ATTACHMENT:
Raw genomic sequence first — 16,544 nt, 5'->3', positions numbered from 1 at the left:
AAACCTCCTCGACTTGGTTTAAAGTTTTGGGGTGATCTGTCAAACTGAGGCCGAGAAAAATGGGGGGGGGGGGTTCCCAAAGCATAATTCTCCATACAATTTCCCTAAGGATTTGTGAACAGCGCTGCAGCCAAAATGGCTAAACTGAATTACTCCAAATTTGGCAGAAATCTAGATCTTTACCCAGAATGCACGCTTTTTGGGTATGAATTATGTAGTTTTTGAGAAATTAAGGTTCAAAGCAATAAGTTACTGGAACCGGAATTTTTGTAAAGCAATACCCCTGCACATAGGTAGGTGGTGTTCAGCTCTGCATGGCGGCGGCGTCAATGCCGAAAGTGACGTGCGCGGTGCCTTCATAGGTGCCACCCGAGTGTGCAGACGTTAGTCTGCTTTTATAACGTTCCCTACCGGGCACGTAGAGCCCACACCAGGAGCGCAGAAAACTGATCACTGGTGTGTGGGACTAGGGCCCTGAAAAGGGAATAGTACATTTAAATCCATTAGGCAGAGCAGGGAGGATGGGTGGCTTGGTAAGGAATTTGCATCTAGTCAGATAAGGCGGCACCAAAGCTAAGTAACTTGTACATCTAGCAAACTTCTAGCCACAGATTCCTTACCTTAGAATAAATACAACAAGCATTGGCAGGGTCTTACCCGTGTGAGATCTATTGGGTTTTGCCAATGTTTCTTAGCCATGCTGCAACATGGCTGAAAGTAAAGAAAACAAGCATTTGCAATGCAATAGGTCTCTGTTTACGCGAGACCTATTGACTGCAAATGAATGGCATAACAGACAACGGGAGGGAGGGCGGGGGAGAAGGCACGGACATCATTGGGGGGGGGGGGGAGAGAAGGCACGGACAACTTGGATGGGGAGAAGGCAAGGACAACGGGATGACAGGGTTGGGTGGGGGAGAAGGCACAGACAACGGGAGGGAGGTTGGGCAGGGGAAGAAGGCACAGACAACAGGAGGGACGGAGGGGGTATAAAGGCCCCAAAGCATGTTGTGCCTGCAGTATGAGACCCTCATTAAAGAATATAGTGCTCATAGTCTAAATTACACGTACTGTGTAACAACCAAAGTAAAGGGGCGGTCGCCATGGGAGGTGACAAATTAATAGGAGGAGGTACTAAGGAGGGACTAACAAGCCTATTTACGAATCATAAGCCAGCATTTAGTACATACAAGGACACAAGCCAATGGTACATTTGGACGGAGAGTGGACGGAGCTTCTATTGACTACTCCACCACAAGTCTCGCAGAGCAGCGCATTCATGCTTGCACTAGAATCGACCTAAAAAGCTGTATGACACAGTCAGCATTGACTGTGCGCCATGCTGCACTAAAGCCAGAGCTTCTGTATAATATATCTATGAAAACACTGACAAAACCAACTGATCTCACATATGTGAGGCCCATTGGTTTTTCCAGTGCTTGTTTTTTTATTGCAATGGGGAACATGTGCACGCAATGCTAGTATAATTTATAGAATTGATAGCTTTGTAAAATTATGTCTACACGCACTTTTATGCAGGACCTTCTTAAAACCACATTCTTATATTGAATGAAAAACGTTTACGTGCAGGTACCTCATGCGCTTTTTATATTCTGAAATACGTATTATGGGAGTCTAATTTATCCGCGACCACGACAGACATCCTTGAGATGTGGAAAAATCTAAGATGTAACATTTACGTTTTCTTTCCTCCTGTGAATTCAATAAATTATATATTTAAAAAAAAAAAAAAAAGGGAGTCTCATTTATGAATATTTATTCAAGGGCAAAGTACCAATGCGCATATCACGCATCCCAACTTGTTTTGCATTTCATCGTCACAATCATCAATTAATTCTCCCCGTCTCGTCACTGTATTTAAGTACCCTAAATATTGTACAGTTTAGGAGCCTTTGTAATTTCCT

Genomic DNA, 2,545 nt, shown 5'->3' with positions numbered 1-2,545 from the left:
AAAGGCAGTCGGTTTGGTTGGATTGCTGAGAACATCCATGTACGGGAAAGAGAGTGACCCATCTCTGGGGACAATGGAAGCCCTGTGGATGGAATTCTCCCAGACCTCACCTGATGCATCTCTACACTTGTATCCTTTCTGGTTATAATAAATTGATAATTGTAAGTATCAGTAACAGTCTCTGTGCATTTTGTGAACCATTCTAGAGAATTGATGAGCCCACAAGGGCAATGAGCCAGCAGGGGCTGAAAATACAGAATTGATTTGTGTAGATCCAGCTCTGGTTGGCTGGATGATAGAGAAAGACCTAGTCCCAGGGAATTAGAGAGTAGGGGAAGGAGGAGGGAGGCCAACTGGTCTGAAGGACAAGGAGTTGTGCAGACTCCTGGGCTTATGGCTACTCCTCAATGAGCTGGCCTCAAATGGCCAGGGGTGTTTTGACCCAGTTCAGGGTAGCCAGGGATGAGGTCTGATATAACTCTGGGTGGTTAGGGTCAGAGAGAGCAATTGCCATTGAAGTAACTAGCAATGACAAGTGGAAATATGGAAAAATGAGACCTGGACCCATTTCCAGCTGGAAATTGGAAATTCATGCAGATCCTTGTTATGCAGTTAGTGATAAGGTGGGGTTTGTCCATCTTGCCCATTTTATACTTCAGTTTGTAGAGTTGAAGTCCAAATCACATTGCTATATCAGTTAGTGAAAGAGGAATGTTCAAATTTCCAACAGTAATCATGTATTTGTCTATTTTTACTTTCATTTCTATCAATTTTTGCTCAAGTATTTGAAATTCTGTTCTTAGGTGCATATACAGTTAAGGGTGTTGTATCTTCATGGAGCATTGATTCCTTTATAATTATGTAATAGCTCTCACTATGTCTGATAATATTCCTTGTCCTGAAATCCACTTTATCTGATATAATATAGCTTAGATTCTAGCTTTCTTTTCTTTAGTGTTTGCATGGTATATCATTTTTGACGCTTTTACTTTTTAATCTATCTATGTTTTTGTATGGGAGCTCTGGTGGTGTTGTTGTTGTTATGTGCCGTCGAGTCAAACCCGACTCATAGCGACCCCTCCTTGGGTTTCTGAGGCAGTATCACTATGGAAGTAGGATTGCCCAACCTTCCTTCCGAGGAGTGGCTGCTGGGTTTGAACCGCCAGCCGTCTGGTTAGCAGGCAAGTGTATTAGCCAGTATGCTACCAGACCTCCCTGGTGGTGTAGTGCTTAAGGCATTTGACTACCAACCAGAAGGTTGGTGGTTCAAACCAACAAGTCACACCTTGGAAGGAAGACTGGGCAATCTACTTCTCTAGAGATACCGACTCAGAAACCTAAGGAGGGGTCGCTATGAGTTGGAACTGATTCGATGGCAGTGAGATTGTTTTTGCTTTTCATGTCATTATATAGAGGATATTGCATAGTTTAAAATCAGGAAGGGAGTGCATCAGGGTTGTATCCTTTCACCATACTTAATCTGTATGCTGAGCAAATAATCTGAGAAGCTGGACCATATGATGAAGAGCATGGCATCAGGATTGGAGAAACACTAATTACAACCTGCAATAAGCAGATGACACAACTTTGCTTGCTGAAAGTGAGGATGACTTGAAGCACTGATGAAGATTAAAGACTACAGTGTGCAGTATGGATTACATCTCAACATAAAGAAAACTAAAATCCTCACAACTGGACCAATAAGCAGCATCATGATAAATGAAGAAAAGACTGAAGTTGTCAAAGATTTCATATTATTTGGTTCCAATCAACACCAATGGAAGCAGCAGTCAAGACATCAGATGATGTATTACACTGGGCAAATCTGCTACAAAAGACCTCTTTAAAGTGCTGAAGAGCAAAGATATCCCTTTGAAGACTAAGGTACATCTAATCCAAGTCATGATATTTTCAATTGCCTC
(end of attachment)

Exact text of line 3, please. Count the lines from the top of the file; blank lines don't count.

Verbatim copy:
Genomic DNA, 2,545 nt, shown 5'->3' with positions numbered 1-2,545 from the left: